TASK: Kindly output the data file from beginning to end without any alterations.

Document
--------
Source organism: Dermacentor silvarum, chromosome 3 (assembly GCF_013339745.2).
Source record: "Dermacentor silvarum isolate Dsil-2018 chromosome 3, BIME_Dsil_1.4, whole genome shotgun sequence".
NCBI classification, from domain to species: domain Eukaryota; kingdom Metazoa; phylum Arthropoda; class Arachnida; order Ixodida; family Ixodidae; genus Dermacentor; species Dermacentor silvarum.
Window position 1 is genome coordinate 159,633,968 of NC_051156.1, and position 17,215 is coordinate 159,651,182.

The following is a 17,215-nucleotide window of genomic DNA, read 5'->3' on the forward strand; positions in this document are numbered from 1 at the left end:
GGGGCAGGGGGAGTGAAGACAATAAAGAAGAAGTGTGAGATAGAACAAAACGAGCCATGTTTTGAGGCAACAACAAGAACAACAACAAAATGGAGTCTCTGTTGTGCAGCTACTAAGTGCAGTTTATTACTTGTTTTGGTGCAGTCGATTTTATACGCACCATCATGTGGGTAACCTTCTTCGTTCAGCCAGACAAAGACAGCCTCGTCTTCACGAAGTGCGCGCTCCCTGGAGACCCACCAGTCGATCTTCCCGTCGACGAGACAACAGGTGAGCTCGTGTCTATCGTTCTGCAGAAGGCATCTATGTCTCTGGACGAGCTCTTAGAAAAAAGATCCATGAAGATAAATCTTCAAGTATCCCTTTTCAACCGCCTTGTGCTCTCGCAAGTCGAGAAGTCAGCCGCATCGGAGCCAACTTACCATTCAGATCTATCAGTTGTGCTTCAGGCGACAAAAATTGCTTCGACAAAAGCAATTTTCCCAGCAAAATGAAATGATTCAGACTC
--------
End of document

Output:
Source organism: Dermacentor silvarum, chromosome 3 (assembly GCF_013339745.2).
Source record: "Dermacentor silvarum isolate Dsil-2018 chromosome 3, BIME_Dsil_1.4, whole genome shotgun sequence".
NCBI classification, from domain to species: domain Eukaryota; kingdom Metazoa; phylum Arthropoda; class Arachnida; order Ixodida; family Ixodidae; genus Dermacentor; species Dermacentor silvarum.
Window position 1 is genome coordinate 159,633,968 of NC_051156.1, and position 17,215 is coordinate 159,651,182.

The following is a 17,215-nucleotide window of genomic DNA, read 5'->3' on the forward strand; positions in this document are numbered from 1 at the left end:
GGGGCAGGGGGAGTGAAGACAATAAAGAAGAAGTGTGAGATAGAACAAAACGAGCCATGTTTTGAGGCAACAACAAGAACAACAACAAAATGGAGTCTCTGTTGTGCAGCTACTAAGTGCAGTTTATTACTTGTTTTGGTGCAGTCGATTTTATACGCACCATCATGTGGGTAACCTTCTTCGTTCAGCCAGACAAAGACAGCCTCGTCTTCACGAAGTGCGCGCTCCCTGGAGACCCACCAGTCGATCTTCCCGTCGACGAGACAACAGGTGAGCTCGTGTCTATCGTTCTGCAGAAGGCATCTATGTCTCTGGACGAGCTCTTAGAAAAAAGATCCATGAAGATAAATCTTCAAGTATCCCTTTTCAACCGCCTTGTGCTCTCGCAAGTCGAGAAGTCAGCCGCATCGGAGCCAACTTACCATTCAGATCTATCAGTTGTGCTTCAGGCGACAAAAATTGCTTCGACAAAAGCAATTTTCCCAGCAAAATGAAATGATTCAGACTC